As expected, HYDRONMR predictions for the R2/R1 ratio derived from the ET-bound crystal structure correlate well to the experimental parameters for ET-bound EgtUC in solution (Supplementary Fig. 11g), better than to the experimental parameters for apo EgtUC (Supplementary Fig. 11h). This result is consistent with a rigid bound structure with mobility largely limited to loops. The apo experimental data correlate significantly better to the fully rigid AlphaFold2 model (Supplementary Fig. 11i) than to the ET-bound crystal structure or to the model with fully uncoupled tumbling of the D1 and D2 domains (Supplementary Fig. 11j). A residue-by-residue analysis reveals the main site of flexibility in the bound state is the long D1 loop (residues 301-312) already identified by low hNOEs, with line broadening in the 2D 1H,15N TROSY spectra as well as reduced R2/R1 values (Supplementary Fig. 11k). The apo state predictions match strikingly well to the experimental values (Supplementary Fig. 11l); the differences in R1 observed in the helix in the middle of D2 (Supplementary Fig. 11f, upper panel) appears to derive from a reorientation of the bond vectors relative to the long axis of the molecule. These data strongly suggest that ET binding triggers an induced fit, rigid-body transition from a conformationally narrow open state to another conformationally narrow closed state, in striking contrast to expectations of a conformational selection model.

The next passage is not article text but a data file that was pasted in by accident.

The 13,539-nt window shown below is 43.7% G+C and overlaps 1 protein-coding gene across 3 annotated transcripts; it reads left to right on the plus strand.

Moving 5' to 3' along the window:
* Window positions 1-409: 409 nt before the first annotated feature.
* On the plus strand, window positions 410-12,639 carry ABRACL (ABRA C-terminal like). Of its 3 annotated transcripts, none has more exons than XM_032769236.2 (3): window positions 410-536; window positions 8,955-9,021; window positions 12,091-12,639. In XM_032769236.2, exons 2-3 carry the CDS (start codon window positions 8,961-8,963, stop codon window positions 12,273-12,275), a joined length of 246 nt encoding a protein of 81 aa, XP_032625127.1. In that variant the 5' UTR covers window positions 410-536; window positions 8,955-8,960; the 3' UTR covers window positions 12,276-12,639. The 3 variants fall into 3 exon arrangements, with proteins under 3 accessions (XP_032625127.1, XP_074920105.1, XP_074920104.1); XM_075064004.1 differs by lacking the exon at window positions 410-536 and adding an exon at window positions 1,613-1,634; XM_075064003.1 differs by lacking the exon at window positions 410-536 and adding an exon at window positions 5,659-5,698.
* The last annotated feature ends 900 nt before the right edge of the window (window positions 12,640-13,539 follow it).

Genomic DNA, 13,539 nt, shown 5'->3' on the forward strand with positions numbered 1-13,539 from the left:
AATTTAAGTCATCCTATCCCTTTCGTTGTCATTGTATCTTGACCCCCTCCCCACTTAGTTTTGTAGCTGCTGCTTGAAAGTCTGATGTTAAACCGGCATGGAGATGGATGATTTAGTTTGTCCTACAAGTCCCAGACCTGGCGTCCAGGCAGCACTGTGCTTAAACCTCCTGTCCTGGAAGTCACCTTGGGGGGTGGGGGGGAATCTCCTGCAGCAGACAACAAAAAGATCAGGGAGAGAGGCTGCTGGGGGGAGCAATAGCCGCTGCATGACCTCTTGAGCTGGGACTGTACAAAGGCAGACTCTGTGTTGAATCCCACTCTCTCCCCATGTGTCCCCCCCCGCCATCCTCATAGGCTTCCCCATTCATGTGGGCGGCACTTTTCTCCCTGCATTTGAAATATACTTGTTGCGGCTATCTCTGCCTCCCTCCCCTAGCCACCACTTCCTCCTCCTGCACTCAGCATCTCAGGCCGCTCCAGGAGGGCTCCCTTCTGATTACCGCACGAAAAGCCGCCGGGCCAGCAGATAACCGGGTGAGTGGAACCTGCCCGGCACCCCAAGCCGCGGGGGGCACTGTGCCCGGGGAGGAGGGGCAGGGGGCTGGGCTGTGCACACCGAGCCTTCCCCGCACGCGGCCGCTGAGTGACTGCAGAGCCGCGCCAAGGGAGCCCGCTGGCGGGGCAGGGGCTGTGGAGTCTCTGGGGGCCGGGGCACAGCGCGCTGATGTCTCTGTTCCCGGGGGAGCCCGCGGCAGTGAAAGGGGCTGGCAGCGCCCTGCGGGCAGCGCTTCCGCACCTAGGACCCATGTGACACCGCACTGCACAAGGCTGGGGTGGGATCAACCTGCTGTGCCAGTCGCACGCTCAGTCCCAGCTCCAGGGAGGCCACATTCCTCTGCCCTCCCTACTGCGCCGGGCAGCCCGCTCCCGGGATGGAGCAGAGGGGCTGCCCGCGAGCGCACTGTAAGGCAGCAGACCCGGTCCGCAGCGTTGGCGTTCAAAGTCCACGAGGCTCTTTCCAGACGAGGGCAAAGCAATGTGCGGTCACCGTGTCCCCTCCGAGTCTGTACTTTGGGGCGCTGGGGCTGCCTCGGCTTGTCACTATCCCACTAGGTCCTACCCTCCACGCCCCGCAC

Although the backbone relaxation parameters in EgtUC are strikingly insensitive to ET binding, side chains in the binding pocket are strongly affected. Arginine guanidino protons are rarely observable in 15N,1H-TROSY spectra acquired at pH 7.0 due to their high rate of solvent exchange, particularly when not involved in hydrogen bonds. Three slowly exchanging guanidino protons are observable (Fig. 4j), and all form hydrogen bonds in the crystal structure (Fig. 4k). R379, in particular, is sandwiched between the conserved E375 and D381 side chains, and forms a H-bond to the carboxylate oxygen of ET. The hNOEs of the side chains of R320 and R404 are unaffected by ET binding, but the hNOE of R379 is low in the absence of ligand and is dramatically increased upon binding to ET, indicating that motional disorder on the sub-ns timescale is quenched in the presence of ET (Fig. 4l).

EgtUC binding to ET is highly specific